Beckie DarlingtonAfter successfully project managing Happenstance for us in 2012, Beckie Darlington is working for us as an in-house Producer on University of Cambridge Museums’ digital audit and Culture Hack East.

Lauren ParkerPreviously Head of Contemporary Programmes at the V&A Museum, Lauren Parker joins us as a Director (Associate), currently leading on strategic work with University of Cambridge Museums and writing a new two year strategy for Culture Hack East.

James JeffriesWe met James Jefferies through the Happenstance project and now, as our Technical Director (Associate), he helps us with developing prototypes and technology scoping for projects and internal infrastructure.

Natalya BuckleyWe worked with Nat Buckley on many Caper projects in 2012, including websites and prototypes for Fuel Theatre & Southbank Centre, BBC Radio 3, BBC Proms, RSC, and Brighton Museum, so we’re very pleased that she’s now part of the team as Creative Technologist (Associate).

Leila Johnston Leila Johnston joins the team as our Writer (Associate). Her most recent article for us featured in The Guardian Culture Professionals Network on the rise of hack culture.


Want to join us? Check out our current available posts.

March 2012

We worked with Fuel Theatre for their Phenomenal People project, as part of the Southbank Centre’s Women of the World Festival. Designed and built by Caper, the Tumblr site shares the incredible stories and achievements from political activists to religious figures, astronauts to opera singers, war reporters to nurses.

The Happenstance residencies have been announced. These are:

James Bridle and Nat Buckley at Lighthouse
Kevin Walker and Linda Sandvik at Spike Island in Bristol
Leila Johnston and James Jefferies at Site Gallery in Sheffield

Funded by the NESTA, Arts Council England and the AHRC Digital R&D Fund for Arts and Culture, Happenstance is a pilot programme created by Caper which puts creative technologists in deep immersion residencies in arts organisations. Residents will be onsite in the three organisations from mid-April for two five-week â˜sprints’, experimenting, prototyping and making projects, and each pair will present their work at the end of each period in informal Open House events.

From our friends…

Produced by Sync, Culture Hack Scotland 2012 is on April 27-28th in Glasgow. There’s a few tickets still available for both digital designers / developers and also arts and cultural organisations, plus some travel bursaries (for those within Scotland) are still up for grabs.

The Hack Track is a 24 hour hack event is for developers and designers to come and work with the data to make innovative new culture-related projects. The newly formed Culture Track is for cultural professionals and includes a Learn How To Code workshop, talks and performances.

And finally, here’s a few things that have caught our eye:

With over 46 million Tumblr blogs globally – which one do you choose to follow? Try 10 art Tumblrs to follow, as recommended by Flavorwire.

Watch Melvyn Bragg exploring culture as a social change maker in his short series for the BBC.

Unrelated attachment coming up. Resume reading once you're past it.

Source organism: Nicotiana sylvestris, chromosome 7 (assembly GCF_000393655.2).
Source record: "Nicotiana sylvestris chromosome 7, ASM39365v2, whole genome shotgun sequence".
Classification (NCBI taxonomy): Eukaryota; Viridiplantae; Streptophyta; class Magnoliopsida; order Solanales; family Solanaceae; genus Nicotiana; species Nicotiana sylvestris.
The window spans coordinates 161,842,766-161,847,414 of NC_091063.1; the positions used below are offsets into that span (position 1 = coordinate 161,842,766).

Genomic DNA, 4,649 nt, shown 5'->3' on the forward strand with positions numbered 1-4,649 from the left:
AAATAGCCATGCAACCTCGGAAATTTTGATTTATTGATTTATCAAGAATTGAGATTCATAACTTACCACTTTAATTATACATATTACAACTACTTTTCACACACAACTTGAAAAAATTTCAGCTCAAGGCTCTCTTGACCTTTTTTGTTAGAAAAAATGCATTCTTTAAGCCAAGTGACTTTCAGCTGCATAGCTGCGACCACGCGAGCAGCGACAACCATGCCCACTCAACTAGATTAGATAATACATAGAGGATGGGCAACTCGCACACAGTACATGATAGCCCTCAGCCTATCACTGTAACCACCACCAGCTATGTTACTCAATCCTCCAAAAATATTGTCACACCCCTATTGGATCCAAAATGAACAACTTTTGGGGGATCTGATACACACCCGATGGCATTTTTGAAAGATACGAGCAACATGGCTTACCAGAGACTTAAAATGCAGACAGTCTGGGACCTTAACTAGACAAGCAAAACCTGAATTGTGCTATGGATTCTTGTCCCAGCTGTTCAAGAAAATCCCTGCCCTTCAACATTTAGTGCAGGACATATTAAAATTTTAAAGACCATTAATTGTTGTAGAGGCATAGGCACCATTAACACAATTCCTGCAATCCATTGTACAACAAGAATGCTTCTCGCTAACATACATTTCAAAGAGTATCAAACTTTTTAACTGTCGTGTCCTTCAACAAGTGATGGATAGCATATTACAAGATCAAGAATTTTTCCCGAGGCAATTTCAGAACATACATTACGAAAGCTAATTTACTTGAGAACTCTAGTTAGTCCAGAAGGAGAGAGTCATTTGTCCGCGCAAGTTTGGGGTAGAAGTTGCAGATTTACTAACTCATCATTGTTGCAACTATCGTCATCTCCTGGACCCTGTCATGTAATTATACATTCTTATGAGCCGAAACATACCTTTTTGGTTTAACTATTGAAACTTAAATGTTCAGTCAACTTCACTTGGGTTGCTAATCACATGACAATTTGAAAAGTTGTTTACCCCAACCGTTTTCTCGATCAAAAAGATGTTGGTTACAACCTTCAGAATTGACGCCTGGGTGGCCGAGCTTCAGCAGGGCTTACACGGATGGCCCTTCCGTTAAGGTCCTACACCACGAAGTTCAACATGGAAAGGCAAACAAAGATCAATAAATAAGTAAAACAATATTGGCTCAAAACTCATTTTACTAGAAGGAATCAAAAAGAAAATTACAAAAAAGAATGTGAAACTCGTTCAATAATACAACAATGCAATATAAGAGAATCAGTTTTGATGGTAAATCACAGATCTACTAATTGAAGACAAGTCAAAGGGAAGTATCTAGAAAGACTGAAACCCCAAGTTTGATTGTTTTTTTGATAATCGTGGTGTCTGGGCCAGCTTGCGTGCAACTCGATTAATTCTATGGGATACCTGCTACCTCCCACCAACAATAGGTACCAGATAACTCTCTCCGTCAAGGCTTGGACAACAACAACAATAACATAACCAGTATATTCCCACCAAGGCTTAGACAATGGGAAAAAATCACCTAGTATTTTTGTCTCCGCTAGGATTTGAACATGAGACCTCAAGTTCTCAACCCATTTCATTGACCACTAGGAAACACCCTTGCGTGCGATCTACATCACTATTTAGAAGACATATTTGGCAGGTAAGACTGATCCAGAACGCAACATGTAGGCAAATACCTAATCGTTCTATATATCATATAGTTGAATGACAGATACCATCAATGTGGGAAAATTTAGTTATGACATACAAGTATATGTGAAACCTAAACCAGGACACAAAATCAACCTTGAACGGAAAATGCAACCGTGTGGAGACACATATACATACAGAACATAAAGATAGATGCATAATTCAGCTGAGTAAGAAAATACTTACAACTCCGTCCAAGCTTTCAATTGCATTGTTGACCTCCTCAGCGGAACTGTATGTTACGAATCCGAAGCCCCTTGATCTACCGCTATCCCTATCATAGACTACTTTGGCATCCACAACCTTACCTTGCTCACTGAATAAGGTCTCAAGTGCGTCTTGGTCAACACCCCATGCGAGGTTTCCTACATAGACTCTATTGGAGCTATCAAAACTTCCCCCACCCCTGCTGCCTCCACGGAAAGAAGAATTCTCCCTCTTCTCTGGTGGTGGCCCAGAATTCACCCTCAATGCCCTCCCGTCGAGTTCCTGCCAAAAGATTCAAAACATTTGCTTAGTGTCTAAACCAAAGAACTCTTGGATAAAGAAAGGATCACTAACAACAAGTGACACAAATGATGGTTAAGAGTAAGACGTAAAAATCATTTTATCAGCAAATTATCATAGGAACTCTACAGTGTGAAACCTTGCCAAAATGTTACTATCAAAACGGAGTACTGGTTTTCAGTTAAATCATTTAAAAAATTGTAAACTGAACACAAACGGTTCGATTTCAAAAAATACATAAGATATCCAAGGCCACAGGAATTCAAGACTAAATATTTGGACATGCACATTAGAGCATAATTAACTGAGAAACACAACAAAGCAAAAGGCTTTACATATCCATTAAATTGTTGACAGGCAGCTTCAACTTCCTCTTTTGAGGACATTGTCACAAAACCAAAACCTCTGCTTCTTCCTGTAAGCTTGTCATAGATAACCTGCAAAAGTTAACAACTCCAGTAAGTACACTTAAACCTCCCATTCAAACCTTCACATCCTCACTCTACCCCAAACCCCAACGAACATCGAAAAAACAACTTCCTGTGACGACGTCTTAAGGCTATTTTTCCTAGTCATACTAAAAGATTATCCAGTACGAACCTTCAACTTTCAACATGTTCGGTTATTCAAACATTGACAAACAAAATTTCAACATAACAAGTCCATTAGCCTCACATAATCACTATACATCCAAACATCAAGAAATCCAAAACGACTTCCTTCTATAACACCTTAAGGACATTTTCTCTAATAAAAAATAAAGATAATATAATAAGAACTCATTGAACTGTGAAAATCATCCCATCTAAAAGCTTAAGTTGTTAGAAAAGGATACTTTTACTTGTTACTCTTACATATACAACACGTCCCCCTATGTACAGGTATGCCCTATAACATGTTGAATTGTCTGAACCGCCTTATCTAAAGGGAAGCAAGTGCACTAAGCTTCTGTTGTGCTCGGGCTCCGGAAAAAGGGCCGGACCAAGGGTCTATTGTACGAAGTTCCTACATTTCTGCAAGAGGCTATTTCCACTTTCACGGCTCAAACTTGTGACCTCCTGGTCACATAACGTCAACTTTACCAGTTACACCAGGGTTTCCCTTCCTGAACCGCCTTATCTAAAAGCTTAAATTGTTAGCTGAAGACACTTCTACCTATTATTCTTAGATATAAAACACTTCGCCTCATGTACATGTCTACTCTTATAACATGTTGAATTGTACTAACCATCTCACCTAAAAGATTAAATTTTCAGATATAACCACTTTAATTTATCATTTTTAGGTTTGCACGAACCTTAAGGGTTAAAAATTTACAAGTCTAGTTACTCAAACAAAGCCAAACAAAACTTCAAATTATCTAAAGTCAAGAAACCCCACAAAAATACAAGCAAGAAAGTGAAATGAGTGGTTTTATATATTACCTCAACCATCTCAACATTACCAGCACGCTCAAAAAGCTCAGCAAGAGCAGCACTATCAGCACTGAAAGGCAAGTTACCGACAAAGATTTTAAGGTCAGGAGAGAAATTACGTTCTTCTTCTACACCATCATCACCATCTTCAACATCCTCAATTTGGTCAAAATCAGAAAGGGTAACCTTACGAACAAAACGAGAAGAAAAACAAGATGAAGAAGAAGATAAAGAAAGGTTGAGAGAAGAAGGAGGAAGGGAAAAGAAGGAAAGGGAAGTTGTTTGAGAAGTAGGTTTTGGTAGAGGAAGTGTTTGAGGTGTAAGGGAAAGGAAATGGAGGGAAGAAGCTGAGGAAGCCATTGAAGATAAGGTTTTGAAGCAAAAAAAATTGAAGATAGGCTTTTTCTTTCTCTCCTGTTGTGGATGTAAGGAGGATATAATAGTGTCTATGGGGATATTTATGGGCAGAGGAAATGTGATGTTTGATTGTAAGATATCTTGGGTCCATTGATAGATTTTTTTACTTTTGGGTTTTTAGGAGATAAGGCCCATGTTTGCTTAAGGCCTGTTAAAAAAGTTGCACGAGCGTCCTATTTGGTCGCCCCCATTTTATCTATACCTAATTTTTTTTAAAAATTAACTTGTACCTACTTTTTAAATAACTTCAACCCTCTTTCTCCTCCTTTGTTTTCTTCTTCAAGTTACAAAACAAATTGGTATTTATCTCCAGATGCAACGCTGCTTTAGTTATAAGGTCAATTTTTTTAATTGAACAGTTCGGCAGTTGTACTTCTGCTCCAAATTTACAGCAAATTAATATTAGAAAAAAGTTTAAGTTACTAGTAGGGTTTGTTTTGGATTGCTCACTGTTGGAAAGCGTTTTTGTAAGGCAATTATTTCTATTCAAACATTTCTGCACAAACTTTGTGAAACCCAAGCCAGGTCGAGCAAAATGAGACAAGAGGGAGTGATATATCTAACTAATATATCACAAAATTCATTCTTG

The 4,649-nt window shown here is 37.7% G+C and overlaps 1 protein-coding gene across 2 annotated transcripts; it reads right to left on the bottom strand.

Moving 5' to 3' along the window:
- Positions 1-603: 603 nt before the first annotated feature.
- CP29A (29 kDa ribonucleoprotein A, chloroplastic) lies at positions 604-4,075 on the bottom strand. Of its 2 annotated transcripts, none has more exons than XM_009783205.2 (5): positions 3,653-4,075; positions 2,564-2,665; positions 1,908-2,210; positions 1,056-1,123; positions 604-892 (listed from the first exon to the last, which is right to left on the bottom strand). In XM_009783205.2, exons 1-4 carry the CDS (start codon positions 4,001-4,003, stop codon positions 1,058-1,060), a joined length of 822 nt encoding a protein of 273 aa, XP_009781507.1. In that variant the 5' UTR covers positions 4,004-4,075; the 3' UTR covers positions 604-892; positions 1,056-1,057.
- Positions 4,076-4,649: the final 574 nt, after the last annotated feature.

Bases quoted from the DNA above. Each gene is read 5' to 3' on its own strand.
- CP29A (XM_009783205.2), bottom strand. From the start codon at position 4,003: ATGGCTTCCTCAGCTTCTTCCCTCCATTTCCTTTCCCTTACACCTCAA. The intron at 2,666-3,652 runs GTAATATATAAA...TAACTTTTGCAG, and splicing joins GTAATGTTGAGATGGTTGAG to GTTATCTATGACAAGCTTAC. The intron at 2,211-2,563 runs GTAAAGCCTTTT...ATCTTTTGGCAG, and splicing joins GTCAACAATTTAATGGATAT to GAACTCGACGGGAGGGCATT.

Y Combinator opening up their application process to people with ‘no idea’, challenging the need for a start-up to be focused around singular product – more that smart ideas can be generated by groups of clever people who are really good at what they do.

A pocket sized drawing CNC machine called Piccolo (via Prote.in):


January 2012

January is Month 8 for Caper.

The period before Christmas was filled with Culture Hack development, including the launch of Culture Hack East, Culture Hack North in Leeds and a Culture Hack taster at the Museum Computer Network conference in Atlanta. We’re now devising the next stage of Culture Hack, which will be back with a new format in 2012.

We’re very pleased to have launched Happenstance, our ACE/NESTA/AHRC funded R&D project, which puts technology at the heart of arts organisations. We’re looking for six bright, creative technologists and producers to fill spaces in three of the UK’s most vibrant arts organisations: Lighthouse, Site Gallery and Spike Island. It’s an amazing opportunity, and we’re thrilled to be working with the Centre for Cultural Policy at the University of Warwick, who will be mapping the impact of the residencies. Applications are open until 30 January, so spread the word.

Katy is developing a digital communications strategy for an inner-London NHS foundation trust, including a key piece of research around reputation management; and managing content distribution of a UK premiere for a major radio broadcaster.

Rachel is acting as an external acting as an external advisor for the BBC/Arts Council England initiative The Space, along with Matt Locke (Storythings), Anthony Lilley (Magic Lantern) and Paul Gerhardt (Archives for Creativity); developing a map-based open-data prototype for Brighton Museum and Art Gallery; and helping our friends at Coney develop a digital strategy.

We have a number of other projects in process:

Forthcoming Women in a Room events, including plotting something that just might change the world of conferences with She Says, Web Heroines and Girls’ Club.

Programming the next round of Makers’ Guild events at the V&A (to be announced soon), with Natasha Carolan and Fiddian Warman.

Developing the next phase of Coding for Kids with Rewired State.

Advising other UK digital programmes, such as Culture Code (delivered by CodeWorks in the North East of England), and developing the international development of our own projects.

We have also, finally, created and launched our website. Finding the time, and the words, to describe what we do has been a challenge, especially as we’ve growing and developing every month since we started Caper at the end of May 2011 – for which thanks to Dean Vipond, who created the Caper logo and brand identity, for design inspiration, and to Rebekah Ford, Emily Webber and Alex Sexton for technical expertise.